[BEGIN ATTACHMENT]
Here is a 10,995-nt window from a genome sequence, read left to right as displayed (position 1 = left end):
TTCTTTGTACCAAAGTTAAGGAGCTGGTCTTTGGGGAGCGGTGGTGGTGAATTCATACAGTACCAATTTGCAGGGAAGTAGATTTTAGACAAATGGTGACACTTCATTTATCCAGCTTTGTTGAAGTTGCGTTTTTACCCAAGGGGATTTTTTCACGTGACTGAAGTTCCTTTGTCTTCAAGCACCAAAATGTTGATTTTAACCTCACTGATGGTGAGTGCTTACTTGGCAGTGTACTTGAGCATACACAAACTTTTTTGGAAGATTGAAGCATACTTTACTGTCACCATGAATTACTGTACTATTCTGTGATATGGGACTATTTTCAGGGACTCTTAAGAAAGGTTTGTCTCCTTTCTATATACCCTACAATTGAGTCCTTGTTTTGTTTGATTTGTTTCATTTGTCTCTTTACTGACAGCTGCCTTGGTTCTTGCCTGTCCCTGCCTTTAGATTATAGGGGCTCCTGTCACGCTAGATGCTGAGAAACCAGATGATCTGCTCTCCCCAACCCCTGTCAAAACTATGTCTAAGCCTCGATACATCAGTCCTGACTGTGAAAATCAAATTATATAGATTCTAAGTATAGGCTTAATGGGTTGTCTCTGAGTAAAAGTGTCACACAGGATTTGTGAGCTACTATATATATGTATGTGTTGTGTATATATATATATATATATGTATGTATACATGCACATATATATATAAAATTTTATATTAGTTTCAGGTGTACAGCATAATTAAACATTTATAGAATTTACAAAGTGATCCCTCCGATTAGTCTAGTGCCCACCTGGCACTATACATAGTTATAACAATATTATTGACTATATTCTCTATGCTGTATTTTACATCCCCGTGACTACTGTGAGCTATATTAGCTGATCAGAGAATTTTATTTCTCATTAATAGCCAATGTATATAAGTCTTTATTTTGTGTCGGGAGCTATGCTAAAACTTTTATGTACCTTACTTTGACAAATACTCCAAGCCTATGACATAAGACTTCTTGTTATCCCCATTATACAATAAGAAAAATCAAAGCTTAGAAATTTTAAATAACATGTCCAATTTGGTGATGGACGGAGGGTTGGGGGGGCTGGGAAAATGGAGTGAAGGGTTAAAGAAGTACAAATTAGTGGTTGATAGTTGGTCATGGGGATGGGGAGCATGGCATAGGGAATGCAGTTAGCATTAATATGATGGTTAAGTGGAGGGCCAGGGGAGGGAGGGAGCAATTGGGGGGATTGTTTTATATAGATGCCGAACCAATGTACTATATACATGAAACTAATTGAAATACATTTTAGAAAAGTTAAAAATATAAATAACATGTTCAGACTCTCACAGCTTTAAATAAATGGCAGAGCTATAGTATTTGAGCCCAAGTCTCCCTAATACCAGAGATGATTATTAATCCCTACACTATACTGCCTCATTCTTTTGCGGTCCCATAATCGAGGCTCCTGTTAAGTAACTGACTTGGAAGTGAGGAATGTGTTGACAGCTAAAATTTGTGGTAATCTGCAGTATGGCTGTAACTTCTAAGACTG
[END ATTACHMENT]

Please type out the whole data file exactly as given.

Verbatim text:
Here is a 10,995-nt window from a genome sequence, read left to right as displayed (position 1 = left end):
TTCTTTGTACCAAAGTTAAGGAGCTGGTCTTTGGGGAGCGGTGGTGGTGAATTCATACAGTACCAATTTGCAGGGAAGTAGATTTTAGACAAATGGTGACACTTCATTTATCCAGCTTTGTTGAAGTTGCGTTTTTACCCAAGGGGATTTTTTCACGTGACTGAAGTTCCTTTGTCTTCAAGCACCAAAATGTTGATTTTAACCTCACTGATGGTGAGTGCTTACTTGGCAGTGTACTTGAGCATACACAAACTTTTTTGGAAGATTGAAGCATACTTTACTGTCACCATGAATTACTGTACTATTCTGTGATATGGGACTATTTTCAGGGACTCTTAAGAAAGGTTTGTCTCCTTTCTATATACCCTACAATTGAGTCCTTGTTTTGTTTGATTTGTTTCATTTGTCTCTTTACTGACAGCTGCCTTGGTTCTTGCCTGTCCCTGCCTTTAGATTATAGGGGCTCCTGTCACGCTAGATGCTGAGAAACCAGATGATCTGCTCTCCCCAACCCCTGTCAAAACTATGTCTAAGCCTCGATACATCAGTCCTGACTGTGAAAATCAAATTATATAGATTCTAAGTATAGGCTTAATGGGTTGTCTCTGAGTAAAAGTGTCACACAGGATTTGTGAGCTACTATATATATGTATGTGTTGTGTATATATATATATATATATGTATGTATACATGCACATATATATATAAAATTTTATATTAGTTTCAGGTGTACAGCATAATTAAACATTTATAGAATTTACAAAGTGATCCCTCCGATTAGTCTAGTGCCCACCTGGCACTATACATAGTTATAACAATATTATTGACTATATTCTCTATGCTGTATTTTACATCCCCGTGACTACTGTGAGCTATATTAGCTGATCAGAGAATTTTATTTCTCATTAATAGCCAATGTATATAAGTCTTTATTTTGTGTCGGGAGCTATGCTAAAACTTTTATGTACCTTACTTTGACAAATACTCCAAGCCTATGACATAAGACTTCTTGTTATCCCCATTATACAATAAGAAAAATCAAAGCTTAGAAATTTTAAATAACATGTCCAATTTGGTGATGGACGGAGGGTTGGGGGGGCTGGGAAAATGGAGTGAAGGGTTAAAGAAGTACAAATTAGTGGTTGATAGTTGGTCATGGGGATGGGGAGCATGGCATAGGGAATGCAGTTAGCATTAATATGATGGTTAAGTGGAGGGCCAGGGGAGGGAGGGAGCAATTGGGGGGATTGTTTTATATAGATGCCGAACCAATGTACTATATACATGAAACTAATTGAAATACATTTTAGAAAAGTTAAAAATATAAATAACATGTTCAGACTCTCACAGCTTTAAATAAATGGCAGAGCTATAGTATTTGAGCCCAAGTCTCCCTAATACCAGAGATGATTATTAATCCCTACACTATACTGCCTCATTCTTTTGCGGTCCCATAATCGAGGCTCCTGTTAAGTAACTGACTTGGAAGTGAGGAATGTGTTGACAGCTAAAATTTGTGGTAATCTGCAGTATGGCTGTAACTTCTAAGACTG